To further study the change in surface evaporation, we can investigate several land surface hydrology parameters which are summarized in Table VII as global annual mean values over land. This is only interesting for CASE 1, because the surface albedo effect of CASE 2 has a negligible effect on the surface hydrology. Transpiration and evaporation through the canopy has been reduced by 1215 and 320 km3 yr−1, respectively, which equals − 2.8% and − 1.8%. However, the evaporation from the soil has increased by 859 km3 yr−1 (+1.8%). A previous estimate of change in surface water flow caused by deforestation was a decrease of 3000 km3 yr−1, or 4% (Gordon et al., 2005). If we do not include the increased evaporation from the ground, our results show half the reduction in surface water flow from deforestation through evapotranspiration from the canopy (1535 km3 yr−1 or 2.3%) compared to the previous estimate.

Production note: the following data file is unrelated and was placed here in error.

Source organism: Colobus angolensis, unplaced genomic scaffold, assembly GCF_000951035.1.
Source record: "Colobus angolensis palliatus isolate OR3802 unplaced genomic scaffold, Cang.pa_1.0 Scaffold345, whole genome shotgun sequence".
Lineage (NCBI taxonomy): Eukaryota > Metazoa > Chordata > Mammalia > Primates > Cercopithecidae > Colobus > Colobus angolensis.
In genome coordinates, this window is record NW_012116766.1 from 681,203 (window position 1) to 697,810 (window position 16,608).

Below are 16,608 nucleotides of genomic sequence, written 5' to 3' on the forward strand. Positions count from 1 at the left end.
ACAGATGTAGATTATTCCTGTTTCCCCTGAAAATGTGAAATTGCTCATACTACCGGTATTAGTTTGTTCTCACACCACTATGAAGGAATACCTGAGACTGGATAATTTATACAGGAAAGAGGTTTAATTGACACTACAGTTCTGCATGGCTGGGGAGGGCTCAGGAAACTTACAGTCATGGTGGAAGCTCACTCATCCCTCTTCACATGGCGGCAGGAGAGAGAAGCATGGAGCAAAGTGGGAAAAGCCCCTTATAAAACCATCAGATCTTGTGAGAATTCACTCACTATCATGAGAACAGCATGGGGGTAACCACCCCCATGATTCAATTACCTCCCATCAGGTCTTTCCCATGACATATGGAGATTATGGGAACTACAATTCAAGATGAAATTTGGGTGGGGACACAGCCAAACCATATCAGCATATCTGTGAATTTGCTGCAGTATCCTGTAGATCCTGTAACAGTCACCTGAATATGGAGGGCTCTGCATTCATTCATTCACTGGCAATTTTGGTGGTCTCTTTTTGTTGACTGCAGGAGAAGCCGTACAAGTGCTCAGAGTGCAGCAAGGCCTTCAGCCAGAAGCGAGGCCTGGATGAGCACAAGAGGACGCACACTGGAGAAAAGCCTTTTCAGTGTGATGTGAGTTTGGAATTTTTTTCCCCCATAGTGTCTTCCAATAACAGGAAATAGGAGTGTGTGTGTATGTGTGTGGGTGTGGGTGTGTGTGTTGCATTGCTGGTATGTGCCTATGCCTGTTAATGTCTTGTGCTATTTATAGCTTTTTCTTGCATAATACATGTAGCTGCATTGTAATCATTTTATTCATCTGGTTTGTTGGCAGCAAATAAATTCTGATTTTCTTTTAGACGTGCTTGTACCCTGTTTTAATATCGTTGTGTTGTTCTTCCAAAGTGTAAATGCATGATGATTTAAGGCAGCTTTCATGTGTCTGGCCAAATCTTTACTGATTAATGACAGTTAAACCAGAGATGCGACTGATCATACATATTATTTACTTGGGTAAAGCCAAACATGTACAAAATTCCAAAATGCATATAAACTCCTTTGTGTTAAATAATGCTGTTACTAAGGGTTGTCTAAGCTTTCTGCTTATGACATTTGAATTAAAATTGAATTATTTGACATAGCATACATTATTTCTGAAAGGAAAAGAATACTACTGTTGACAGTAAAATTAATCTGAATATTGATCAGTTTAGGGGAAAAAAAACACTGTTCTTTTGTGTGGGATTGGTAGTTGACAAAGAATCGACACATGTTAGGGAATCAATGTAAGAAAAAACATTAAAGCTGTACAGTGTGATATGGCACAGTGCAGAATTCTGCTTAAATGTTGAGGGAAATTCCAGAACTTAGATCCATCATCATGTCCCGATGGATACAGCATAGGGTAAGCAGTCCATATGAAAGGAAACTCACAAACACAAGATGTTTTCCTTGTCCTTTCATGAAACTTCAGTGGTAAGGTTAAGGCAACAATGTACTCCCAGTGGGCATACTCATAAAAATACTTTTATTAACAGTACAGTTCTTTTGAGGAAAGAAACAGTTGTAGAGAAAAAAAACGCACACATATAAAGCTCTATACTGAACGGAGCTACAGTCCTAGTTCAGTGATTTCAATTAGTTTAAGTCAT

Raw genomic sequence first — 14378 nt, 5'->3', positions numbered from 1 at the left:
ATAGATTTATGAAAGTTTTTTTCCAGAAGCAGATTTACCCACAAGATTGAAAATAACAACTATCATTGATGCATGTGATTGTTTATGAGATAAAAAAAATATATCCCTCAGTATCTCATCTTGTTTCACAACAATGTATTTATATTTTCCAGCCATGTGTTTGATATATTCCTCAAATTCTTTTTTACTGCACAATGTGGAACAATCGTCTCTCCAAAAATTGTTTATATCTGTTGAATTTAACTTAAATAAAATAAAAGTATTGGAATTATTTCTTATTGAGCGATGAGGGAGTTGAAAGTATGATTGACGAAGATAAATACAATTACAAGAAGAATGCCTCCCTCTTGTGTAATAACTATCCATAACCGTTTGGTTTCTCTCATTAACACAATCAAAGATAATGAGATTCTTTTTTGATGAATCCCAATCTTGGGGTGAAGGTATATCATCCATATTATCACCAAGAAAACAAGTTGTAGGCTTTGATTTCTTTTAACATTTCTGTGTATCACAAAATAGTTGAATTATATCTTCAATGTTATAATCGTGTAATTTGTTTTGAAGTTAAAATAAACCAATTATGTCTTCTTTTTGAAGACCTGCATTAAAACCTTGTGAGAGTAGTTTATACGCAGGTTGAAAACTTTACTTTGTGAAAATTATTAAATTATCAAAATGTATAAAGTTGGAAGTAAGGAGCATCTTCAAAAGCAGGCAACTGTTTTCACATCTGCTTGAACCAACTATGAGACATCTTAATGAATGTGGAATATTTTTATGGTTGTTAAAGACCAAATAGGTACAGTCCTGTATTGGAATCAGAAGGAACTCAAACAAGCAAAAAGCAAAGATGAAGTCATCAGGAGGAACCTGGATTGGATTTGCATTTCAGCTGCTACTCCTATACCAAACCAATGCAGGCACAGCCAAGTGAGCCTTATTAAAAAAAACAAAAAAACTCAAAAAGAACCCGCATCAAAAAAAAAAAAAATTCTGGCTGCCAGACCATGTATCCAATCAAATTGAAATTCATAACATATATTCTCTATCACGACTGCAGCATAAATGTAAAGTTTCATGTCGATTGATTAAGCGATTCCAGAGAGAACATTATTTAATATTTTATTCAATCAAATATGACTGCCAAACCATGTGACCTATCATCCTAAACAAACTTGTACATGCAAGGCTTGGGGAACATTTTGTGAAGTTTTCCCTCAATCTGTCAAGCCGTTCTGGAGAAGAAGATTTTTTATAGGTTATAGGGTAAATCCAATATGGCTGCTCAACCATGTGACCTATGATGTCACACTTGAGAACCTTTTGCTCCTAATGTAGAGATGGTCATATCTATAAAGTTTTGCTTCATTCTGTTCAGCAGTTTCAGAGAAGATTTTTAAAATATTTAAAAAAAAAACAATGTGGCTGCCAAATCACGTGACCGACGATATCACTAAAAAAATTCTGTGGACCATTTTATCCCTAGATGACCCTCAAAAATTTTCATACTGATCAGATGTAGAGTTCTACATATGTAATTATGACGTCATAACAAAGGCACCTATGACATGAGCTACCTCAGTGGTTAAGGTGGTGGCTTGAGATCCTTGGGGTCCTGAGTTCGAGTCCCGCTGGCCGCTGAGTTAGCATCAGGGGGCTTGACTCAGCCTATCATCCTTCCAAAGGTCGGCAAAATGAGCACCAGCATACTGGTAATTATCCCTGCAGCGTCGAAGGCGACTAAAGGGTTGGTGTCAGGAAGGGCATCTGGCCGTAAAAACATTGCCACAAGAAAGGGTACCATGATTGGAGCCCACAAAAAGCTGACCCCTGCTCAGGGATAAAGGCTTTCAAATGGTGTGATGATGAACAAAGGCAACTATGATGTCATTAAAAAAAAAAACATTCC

Table VII. Annual global changes over land in surface evapotranspiration parameters
Canopy transpiration (km3 yr−1)
− 1215 (−2.8%)
Evaporation of canopy-intercepted-water (km3 yr−1)
− 320 (−1.8%)
Ground evaporation (km3 yr−1)
Total evapotranspiration from the canopy and ground (km3 yr−1)
− 677 (−0.6%)
Sensible heat flux change is shown in Figure 5(a) for CASE 1. All regions in Table V are associated with a reduction in sensible heat flux for this case. The annual global mean reduction is − 0.06 W m−2 (−0.12 W m−2 over land). The strongest reduction is seen in India (−3.15 W m−2). The decrease in Europe and India is statistically significant to a 95% level.
The results for changes in sensible heat flux in CASE 2 are weaker in magnitude for all regions compared to CASE 1 and no longer statistically significant at the same level (except India), but the pattern of the changes seen in Figure 5(b) is the same.